Theo Epstein had flashbacks to the Red Sox taking down the Evil Empire while watching this rivalry reach a boiling point. Cubs-Cardinals isn’t just for tourists anymore.
What a weekend at Wrigley Field with 122,802 fans combined, two one-run games, seven hit batters and Cubs manager Joe Maddon comparing the Cardinals to Tony Soprano’s crime family.
There was Cubs shortstop Addison Russell withstanding the hard slides into second base, St. Louis catcher Yadier Molina tearing a ligament in his left thumb on a play at the plate and the possibility of a rematch in October.
“It reminded me a little bit of 2003 when we were starting to get the Yankees’ attention,” Epstein said Monday. “Talent-wise, we could play with them. You could see how those games were back-and-forth and all close and played at a really high level. (It was) really intense – involving some extracurriculars as well.”
This is what Epstein wanted to see when he left Boston after the 2011 season for a president’s title, a direct report to ownership and the autonomy to run a baseball-operations department without interference.
The Cubs always understood they would have to go through St. Louis and its “Foundation for Sustained Success” (11 World Series titles and one losing season since 2000).
“We should stand up for ourselves,” Epstein said. “I think it says more about sort of how we feel about the Cubs and ‘The Cubs Way.’ We’re not going to take anything from anyone.”
Epstein now has something better to talk about than complaining about how the Cardinals get handouts from Major League Baseball in the form of competitive-balance draft picks.
All this action happening in a year where the FBI and Justice Department have been investigating the Cardinals for allegedly breaking into Houston’s “Ground Control” database.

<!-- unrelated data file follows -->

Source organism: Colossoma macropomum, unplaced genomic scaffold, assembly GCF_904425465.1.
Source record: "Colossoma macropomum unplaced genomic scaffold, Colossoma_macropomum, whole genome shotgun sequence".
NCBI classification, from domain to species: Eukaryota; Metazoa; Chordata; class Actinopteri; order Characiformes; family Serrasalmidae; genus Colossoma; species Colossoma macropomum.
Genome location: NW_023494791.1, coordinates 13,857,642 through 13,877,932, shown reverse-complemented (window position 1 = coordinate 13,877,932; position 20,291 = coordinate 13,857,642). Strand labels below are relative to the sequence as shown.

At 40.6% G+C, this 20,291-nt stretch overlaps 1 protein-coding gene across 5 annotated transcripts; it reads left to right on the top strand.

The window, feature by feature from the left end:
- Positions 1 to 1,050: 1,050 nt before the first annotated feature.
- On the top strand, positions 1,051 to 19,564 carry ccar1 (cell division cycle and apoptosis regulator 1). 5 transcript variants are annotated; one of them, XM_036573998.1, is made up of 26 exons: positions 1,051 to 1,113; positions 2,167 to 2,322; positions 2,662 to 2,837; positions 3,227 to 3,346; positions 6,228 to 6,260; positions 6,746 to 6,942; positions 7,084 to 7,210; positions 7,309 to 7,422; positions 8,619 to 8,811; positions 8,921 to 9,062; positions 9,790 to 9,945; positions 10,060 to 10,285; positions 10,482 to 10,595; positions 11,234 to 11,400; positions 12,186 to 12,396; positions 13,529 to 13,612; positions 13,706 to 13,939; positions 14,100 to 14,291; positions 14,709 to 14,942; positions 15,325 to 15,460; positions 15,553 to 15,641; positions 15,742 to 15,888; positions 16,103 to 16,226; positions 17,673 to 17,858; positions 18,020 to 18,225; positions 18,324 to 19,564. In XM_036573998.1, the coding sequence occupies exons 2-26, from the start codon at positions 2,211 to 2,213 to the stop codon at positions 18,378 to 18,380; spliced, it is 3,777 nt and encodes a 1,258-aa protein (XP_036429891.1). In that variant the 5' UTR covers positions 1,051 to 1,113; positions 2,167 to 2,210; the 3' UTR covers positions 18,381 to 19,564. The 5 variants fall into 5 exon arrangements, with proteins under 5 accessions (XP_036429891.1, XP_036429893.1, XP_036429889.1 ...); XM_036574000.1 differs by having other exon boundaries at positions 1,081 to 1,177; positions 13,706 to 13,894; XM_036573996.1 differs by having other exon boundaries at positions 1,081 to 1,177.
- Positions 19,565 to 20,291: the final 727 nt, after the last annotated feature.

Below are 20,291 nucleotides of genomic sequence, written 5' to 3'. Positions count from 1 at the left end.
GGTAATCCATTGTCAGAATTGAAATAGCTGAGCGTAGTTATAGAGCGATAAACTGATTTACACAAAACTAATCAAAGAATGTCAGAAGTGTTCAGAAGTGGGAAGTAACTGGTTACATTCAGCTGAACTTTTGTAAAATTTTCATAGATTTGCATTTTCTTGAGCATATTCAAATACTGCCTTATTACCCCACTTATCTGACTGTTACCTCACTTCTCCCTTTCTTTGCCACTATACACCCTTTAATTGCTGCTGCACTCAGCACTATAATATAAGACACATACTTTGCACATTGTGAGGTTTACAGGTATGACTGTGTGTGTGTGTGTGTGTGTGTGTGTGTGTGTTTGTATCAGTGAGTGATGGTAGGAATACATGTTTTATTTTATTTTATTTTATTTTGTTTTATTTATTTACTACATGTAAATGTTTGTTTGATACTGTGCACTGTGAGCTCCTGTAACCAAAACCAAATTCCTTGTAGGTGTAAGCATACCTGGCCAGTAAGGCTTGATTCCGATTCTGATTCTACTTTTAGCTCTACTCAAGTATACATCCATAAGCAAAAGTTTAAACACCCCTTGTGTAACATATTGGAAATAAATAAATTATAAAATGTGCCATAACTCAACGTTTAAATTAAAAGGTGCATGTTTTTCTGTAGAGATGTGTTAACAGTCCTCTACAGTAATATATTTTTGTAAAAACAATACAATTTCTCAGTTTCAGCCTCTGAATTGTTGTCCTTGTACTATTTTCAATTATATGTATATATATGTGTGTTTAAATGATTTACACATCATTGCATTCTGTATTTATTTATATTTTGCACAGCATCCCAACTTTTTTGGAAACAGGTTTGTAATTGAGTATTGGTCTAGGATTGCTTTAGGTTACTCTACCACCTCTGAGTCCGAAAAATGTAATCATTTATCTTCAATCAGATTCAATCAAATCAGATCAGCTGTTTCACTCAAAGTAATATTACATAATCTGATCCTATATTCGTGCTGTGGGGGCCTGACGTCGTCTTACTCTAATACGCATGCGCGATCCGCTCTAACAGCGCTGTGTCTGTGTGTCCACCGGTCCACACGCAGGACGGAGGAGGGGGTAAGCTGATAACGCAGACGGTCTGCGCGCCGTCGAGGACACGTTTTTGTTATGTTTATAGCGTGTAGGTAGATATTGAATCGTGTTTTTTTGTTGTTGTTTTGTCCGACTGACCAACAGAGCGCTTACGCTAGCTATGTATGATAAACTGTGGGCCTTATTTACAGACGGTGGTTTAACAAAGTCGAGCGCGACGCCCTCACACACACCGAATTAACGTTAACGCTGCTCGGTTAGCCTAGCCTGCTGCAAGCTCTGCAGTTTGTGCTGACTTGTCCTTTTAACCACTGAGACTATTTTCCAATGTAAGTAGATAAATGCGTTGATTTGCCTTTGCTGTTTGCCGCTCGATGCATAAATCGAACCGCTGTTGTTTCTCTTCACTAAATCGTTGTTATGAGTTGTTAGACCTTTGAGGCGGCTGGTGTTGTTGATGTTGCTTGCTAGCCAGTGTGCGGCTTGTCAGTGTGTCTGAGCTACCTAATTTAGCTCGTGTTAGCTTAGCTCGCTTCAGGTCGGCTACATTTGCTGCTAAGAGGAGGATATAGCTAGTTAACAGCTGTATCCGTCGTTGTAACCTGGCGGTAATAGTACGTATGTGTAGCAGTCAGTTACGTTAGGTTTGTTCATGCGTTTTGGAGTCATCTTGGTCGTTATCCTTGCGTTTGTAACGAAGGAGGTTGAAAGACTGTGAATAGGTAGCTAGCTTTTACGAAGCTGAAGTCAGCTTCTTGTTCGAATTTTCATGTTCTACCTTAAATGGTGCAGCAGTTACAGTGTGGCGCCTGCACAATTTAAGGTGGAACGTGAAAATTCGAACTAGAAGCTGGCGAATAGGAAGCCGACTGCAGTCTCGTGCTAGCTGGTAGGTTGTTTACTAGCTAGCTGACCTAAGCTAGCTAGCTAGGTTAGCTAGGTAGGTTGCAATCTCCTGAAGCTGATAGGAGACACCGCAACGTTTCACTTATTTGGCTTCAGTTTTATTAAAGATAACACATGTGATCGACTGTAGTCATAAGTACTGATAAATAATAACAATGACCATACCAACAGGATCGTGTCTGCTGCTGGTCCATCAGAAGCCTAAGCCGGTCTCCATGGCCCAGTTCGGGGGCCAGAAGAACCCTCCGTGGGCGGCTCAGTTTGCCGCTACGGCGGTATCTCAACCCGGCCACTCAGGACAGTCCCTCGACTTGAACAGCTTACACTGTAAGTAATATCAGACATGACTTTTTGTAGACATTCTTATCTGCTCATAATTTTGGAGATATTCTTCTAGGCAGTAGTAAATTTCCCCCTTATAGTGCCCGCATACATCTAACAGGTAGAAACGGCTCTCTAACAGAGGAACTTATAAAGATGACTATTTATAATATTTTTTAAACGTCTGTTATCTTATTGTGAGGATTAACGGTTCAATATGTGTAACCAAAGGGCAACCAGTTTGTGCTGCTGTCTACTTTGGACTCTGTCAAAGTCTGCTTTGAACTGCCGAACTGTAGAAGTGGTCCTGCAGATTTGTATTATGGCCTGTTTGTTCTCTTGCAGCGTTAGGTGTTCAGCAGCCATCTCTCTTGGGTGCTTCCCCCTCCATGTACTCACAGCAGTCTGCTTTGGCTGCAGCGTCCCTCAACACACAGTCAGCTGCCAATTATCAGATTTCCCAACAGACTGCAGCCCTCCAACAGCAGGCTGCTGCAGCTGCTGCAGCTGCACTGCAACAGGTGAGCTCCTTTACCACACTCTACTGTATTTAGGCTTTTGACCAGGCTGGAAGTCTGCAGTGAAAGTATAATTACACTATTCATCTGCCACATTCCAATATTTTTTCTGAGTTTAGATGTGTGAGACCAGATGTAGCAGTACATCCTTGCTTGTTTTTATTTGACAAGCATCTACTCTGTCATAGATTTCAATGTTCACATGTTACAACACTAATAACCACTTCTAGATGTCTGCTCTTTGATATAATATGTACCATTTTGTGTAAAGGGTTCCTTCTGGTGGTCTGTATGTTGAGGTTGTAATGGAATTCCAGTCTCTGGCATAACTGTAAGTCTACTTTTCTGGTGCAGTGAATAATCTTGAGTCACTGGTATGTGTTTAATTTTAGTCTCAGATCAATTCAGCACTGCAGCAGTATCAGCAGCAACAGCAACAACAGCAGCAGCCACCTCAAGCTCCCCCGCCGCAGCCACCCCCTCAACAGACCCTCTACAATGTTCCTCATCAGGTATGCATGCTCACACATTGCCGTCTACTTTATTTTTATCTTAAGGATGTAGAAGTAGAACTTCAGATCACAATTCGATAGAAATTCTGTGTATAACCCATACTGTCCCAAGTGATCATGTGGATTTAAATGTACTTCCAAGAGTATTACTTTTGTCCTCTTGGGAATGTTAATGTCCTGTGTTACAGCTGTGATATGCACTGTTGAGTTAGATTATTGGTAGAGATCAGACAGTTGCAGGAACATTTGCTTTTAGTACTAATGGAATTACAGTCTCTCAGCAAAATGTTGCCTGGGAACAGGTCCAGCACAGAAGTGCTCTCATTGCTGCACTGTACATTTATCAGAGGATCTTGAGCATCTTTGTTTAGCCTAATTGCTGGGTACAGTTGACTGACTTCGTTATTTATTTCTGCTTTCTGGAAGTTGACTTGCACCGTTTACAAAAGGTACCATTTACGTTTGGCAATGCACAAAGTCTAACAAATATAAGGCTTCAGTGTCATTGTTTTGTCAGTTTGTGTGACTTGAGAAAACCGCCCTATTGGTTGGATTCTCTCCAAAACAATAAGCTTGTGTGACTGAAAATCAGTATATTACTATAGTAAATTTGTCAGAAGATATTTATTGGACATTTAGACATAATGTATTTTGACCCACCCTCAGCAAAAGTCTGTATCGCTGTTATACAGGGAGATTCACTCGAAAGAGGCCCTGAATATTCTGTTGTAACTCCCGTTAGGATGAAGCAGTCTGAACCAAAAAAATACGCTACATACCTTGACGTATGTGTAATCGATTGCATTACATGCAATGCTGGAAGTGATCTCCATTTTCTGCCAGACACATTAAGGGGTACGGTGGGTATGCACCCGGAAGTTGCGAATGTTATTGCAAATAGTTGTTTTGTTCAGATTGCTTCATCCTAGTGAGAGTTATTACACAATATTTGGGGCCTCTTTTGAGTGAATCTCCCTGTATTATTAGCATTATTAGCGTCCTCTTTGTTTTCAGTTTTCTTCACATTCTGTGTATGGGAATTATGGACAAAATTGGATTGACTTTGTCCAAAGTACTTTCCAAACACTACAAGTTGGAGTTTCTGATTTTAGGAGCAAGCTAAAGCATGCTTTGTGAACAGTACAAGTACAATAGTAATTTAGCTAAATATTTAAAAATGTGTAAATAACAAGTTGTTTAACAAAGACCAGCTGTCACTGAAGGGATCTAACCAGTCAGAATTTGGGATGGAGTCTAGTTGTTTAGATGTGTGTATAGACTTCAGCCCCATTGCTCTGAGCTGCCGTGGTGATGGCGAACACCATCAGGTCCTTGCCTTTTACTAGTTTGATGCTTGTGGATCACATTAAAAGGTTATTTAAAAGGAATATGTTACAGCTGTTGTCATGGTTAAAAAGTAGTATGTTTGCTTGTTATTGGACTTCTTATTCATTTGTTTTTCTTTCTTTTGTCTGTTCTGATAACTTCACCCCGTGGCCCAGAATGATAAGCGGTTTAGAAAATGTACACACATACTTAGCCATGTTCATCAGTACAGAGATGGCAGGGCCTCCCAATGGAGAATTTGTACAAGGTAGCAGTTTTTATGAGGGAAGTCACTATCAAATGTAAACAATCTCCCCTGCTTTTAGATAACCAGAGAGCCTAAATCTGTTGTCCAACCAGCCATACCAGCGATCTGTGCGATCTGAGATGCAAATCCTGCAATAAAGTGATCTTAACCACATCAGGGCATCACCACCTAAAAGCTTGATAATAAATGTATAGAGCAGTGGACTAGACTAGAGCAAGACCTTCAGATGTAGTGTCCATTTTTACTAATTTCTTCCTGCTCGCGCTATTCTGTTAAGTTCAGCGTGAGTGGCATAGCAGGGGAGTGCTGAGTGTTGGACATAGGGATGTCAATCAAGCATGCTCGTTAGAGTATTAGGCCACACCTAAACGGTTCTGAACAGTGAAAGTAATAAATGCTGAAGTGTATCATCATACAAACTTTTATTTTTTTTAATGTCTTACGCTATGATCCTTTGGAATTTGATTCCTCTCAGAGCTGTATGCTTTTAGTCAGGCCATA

A narrative that had been all about “The Cardinal Way” and how much “The Plan” had closed the gap between these two rivals will now revolve around the actual games.
“I think Joe was referring to a certain code, a certain reputation that they have (for) retribution,” Epstein said. “They’ve sort of handled their business in a certain way. That’s on the field. I think it was really appropriate for us to stand up for ourselves.
“But the way they run their shop in the front office – just because we hate them on the field doesn’t mean that we can’t respect the job they’ve done for almost a hundred years with how they can acquire young talent and create a certain (culture).
“I think ‘The Cub Way’ is starting to develop a certain reputation, too. It’s gone pretty well here the last few years and there are probably some organizations looking at how we do things and might want to copycat something, too.”
Yes, the Cubs are a very confident third-place team (beginning the day on pace for 95 wins and tied with Kansas City for the third-best record in the majors).
[NBC SHOP: Gear up, Cubs fans!]
But the Red Sox needed some attitude to recover from Aaron “Bleeping” Boone and a Game 7 loss in the 2003 ALCS, storm back from a 3-0 deficit against the Yankees in the 2004 ALCS and win the franchise’s first World Series title in 86 years.
Even if all the fireworks just sound like noise now.
“None of that stuff matters,” Epstein said. “All that matters is how our players feel about themselves, how they feel about their teammates, how they feel about being Cubs and how they perform at the most important times. It’s hard to watch our team and not feel good about the way our players are feeling.”